"The Catch" Most of the fish listed below may be landed in Hawaiian waters. This list below shows information about our most common catches. Although most charters may not go after any specific type of fish, the captains might have a few favorites that they rig for to try and catch.
Au (Blue Marlin) and Striped Marlin
Found closer to land in Hawaii than most places due to the deep waters surrounding our islands. With the exception of shutome, billfish are harvested in the open ocean by the same fleets which land fresh tuna and they enter the same markets as tuna. Seasonality of species is evident, with Pacific blue marlin most available during the summer months, striped marlin most available in the spring and fall, and shortbill spearfish most available in the summer and fall. Shutome is predominant in spring and summer.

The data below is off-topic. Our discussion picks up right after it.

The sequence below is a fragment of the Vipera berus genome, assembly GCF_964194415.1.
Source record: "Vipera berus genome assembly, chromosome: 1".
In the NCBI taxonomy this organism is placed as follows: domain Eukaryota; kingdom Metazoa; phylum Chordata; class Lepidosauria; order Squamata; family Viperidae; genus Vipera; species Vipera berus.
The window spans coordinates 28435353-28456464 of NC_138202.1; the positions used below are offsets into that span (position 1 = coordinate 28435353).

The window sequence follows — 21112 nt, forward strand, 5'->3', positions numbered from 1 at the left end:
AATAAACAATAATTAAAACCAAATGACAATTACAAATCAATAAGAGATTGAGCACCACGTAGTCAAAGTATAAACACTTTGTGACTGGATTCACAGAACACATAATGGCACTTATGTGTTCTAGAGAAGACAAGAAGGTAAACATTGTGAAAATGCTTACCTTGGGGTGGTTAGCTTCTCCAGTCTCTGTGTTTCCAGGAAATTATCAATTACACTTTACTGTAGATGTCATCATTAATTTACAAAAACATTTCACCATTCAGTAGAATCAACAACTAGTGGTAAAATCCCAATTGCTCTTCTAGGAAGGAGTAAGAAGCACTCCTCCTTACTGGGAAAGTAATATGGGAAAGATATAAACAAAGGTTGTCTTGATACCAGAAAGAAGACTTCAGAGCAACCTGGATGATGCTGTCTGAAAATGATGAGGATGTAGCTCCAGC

Mahi Mahi (Dolphin Fish)
Commonly known as dolphin fish (the fish, not the mammal), or dorado. When a Mahi Mahi takes the hook, its colors are brilliant blue and silver dappled with yellow. These fade quickly when the fish dies. Large aggregations of Mahi Mahi are common around flotsam drifting at sea and off buoys.
A close relative of the king mackerel. Unlike true mackerel, Ono rarely school, but groups may be found around fish aggregation buoys. Surface catches indicate that Ono associate with banks, pinnacles and flotsam. The usual size of the fish caught in Hawaii is 8 to 30 pounds in round weight.
Ahi (Yellow Fin Tuna)
Tuna caught off the Hawaiian Islands belong to stocks which migrate long distances across the Pacific Ocean, and availability in Hawaii waters is seasonal. Peak season for most tuna species is summer, but in contrast, the heaviest landings of big eye tuna occur in winter